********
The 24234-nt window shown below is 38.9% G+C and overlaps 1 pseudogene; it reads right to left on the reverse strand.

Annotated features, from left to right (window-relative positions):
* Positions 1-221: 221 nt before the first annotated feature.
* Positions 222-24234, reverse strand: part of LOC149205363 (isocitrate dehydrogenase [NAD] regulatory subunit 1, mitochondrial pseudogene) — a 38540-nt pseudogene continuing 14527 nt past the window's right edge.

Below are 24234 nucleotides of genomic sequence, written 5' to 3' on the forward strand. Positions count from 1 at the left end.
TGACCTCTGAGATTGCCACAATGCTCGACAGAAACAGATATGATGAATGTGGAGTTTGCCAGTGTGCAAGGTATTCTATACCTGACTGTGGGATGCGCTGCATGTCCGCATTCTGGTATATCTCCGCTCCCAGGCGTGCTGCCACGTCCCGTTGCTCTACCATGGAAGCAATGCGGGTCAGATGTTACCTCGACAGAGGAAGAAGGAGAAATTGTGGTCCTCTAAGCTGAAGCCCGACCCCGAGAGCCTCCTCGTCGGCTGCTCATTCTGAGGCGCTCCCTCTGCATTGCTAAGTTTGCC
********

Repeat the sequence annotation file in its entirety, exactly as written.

The 24234-nt window shown below is 38.9% G+C and overlaps 1 pseudogene; it reads right to left on the reverse strand.

Annotated features, from left to right (window-relative positions):
* Positions 1-221: 221 nt before the first annotated feature.
* Positions 222-24234, reverse strand: part of LOC149205363 (isocitrate dehydrogenase [NAD] regulatory subunit 1, mitochondrial pseudogene) — a 38540-nt pseudogene continuing 14527 nt past the window's right edge.

Below are 24234 nucleotides of genomic sequence, written 5' to 3' on the forward strand. Positions count from 1 at the left end.
TGACCTCTGAGATTGCCACAATGCTCGACAGAAACAGATATGATGAATGTGGAGTTTGCCAGTGTGCAAGGTATTCTATACCTGACTGTGGGATGCGCTGCATGTCCGCATTCTGGTATATCTCCGCTCCCAGGCGTGCTGCCACGTCCCGTTGCTCTACCATGGAAGCAATGCGGGTCAGATGTTACCTCGACAGAGGAAGAAGGAGAAATTGTGGTCCTCTAAGCTGAAGCCCGACCCCGAGAGCCTCCTCGTCGGCTGCTCATTCTGAGGCGCTCCCTCTGCATTGCTAAGTTTGCC